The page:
Edo Smitshuijzen

Coming from a family of tradespeople one learns to think and act pragmatically. There is little time for philosophical discourse. It is all about keeping the business afloat. It is a busy life all day, every day. My family members on both my father’s and my mother’s side are middle class tradespeople in Amsterdam and have been for generations. At a certain age, each child would be drawn into the business; we, the four boys in our family, certainly were. What I learned was that I couldn’t care less about trade. I decided to become a designer because I thought this was the only way to distinguish myself. And also, because my energetic and zestful mother pushed me in this direction.

BRS, 1980, in the hall of Keizersgracht 610, from top to bottom and left to right: Edo Smitshuijzen, Guus Ros, Jan Brinkman, Margriet Blom, Sietse Wolters, Petra Minnesma, Tineke Stevens, Niko Spelbrink, Marise Knegtmans, John Stegmeijer. Photo: Robbert Fels

I did quite well in elementary school, but high school was a disaster. I hated it even though I learned a lot and met my best friend there. Luckily, I learned to experience education to be one big party from the moment I entered the IvKNO training for a profession in the graphic industry, the vocational school that eventually became the Gerrit Rietveld Academy of Art. I had found my niche and I especially enjoyed the first year, during which I was introduced to all design disciplines – and I loved them all. As the first year came to an end, my teacher Jan Elburg advised me to continue in industrial design. Piet Klaasse, though, told me he’d advise to continue in fine art. In the end I chose for applied graphic art. Maybe it was Elburg who really understood what suited my capacities best, but that’s hindsight.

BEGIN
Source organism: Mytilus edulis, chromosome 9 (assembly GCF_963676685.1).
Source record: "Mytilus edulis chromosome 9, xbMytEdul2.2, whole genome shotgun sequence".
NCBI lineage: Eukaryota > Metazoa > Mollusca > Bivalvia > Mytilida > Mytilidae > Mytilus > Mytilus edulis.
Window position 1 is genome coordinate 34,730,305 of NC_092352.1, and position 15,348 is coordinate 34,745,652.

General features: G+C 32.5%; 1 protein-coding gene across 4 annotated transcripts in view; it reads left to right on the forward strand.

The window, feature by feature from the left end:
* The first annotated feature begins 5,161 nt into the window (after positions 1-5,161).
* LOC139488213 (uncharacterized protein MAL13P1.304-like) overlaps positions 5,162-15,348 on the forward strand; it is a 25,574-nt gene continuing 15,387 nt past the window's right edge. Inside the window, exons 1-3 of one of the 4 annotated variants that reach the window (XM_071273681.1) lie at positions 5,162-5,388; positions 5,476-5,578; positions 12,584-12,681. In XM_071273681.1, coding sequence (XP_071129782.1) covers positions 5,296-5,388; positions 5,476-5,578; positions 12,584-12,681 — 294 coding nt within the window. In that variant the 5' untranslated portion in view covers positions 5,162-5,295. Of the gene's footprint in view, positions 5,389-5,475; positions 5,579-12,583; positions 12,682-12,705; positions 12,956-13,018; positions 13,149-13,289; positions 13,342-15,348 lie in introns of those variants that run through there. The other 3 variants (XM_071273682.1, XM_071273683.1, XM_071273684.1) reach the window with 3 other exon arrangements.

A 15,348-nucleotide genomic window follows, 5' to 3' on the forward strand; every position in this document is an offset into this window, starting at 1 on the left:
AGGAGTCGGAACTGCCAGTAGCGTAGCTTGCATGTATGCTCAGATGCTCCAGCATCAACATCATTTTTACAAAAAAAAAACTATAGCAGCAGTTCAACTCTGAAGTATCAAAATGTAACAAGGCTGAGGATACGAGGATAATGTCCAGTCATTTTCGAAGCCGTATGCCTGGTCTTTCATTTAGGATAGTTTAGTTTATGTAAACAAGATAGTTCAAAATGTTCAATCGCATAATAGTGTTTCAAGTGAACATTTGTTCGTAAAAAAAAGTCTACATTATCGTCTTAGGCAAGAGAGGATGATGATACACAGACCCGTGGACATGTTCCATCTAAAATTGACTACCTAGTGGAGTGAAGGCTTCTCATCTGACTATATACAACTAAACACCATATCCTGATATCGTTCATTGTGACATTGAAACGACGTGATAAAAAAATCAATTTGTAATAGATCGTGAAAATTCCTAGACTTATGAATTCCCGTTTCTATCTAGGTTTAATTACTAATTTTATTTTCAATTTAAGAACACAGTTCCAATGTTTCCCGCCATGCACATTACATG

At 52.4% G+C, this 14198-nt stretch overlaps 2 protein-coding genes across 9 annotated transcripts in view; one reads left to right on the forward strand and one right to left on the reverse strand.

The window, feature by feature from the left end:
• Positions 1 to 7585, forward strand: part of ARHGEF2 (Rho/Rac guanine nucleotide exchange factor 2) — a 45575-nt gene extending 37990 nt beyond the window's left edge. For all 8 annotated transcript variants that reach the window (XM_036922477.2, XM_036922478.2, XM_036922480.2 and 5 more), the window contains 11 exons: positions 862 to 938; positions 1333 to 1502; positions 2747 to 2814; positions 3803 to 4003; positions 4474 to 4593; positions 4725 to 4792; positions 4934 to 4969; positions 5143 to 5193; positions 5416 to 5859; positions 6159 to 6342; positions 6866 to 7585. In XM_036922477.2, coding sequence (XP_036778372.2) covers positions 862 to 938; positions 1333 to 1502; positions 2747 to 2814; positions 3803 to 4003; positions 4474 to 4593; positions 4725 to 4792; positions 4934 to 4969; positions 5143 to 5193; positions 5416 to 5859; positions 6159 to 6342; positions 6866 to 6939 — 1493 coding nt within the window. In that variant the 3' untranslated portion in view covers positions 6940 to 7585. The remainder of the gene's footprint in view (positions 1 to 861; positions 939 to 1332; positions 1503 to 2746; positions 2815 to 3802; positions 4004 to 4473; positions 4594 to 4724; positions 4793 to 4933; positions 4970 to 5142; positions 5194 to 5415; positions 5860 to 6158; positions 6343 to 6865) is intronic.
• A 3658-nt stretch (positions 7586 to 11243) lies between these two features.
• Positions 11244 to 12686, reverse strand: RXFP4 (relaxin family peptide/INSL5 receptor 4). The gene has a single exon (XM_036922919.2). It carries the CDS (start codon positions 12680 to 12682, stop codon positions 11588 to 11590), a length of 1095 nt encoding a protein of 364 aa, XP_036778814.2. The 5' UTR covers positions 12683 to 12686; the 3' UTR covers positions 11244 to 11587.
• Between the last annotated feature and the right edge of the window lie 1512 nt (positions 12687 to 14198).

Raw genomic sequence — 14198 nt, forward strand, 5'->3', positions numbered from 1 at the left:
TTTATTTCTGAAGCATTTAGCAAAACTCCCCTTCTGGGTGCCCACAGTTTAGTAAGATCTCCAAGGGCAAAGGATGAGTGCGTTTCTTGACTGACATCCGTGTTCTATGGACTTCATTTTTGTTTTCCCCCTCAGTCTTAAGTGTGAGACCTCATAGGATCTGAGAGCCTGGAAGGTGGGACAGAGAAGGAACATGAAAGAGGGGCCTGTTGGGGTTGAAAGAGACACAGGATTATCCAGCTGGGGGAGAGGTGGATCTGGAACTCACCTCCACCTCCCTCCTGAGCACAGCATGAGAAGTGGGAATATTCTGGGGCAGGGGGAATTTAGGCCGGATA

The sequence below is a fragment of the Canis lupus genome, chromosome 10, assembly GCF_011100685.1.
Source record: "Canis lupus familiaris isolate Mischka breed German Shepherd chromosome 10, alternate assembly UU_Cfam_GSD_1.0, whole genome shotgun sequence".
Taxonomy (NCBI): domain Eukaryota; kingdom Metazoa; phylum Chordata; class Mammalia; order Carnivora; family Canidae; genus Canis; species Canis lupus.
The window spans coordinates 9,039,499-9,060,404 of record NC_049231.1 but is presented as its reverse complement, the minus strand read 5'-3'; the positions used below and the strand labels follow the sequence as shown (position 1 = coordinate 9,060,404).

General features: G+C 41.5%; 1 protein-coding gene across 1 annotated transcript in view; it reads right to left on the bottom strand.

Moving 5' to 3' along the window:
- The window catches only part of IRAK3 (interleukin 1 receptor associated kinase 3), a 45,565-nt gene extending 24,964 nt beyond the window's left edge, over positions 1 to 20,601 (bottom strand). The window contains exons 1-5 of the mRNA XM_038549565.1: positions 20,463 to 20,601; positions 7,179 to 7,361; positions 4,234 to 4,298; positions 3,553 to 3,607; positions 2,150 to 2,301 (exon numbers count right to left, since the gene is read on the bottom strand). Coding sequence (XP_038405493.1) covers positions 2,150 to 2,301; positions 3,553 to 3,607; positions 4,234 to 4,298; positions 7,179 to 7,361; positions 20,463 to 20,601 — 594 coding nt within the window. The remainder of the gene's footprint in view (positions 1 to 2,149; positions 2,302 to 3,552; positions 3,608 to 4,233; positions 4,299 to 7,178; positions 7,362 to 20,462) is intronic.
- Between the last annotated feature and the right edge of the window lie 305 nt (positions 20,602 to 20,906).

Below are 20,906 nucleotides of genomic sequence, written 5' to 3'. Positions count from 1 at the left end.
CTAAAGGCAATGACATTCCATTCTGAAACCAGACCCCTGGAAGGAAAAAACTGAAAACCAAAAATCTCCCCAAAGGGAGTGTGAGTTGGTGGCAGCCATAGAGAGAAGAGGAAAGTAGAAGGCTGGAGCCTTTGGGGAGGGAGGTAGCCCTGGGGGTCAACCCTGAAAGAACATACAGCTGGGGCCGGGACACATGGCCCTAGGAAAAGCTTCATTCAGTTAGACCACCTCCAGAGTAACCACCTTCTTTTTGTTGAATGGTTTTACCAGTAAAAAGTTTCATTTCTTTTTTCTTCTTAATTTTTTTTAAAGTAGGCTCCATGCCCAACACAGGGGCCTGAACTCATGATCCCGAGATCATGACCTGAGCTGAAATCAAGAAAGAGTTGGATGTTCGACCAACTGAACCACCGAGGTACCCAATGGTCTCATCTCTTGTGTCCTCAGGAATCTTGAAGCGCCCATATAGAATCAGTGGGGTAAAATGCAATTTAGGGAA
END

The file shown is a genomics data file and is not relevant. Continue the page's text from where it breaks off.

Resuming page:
Special society     
The most important lesson the art education taught me was to change focus all the time. We couldn’t think of becoming a great artist or designer if we had not discovered our own path through these extraordinary fields, or if we stopped being curious about everything that came within our sight. My teachers at IvKNO were strict in this matter: it was alright to visit a museum exhibition as long as we didn’t dive too deep into the work of established artists, for this could hamper the development of our own handwriting. Because that’s what it was all about. They also made it clear that as students we were entering a very special society, a society distanced from ‘normal’ bourgeois life and its doings. If we wanted to be a part of this exclusive society, we had to go through a long incubation period and we shouldn’t expect recognition as a member until after, say, ten years. And they were right. I graduated with honors from IvKNO. It was 1965, I was 21 years old, and no one took notice of what I had accomplished. No one ever asked me to show my certificate. When trying to find employment, what I had to show was my portfolio. And even showing my portfolio didn’t open any doors and I knocked on all of them. I remember Wim Crouwel told me he saw a career as an illustrator for me. 

IvKNO graduation project, stamps with numbers (teacher: Charles Jongejans), 1965

Font study in plaster (teacher: Jos Wong), 1962

Illustration for IvKNO (teacher: Piet Klaasse), 1965

IvKNO, illustration for the cover of students’ yearbook (75th anniversary), 1964 (design: Jan Boterman)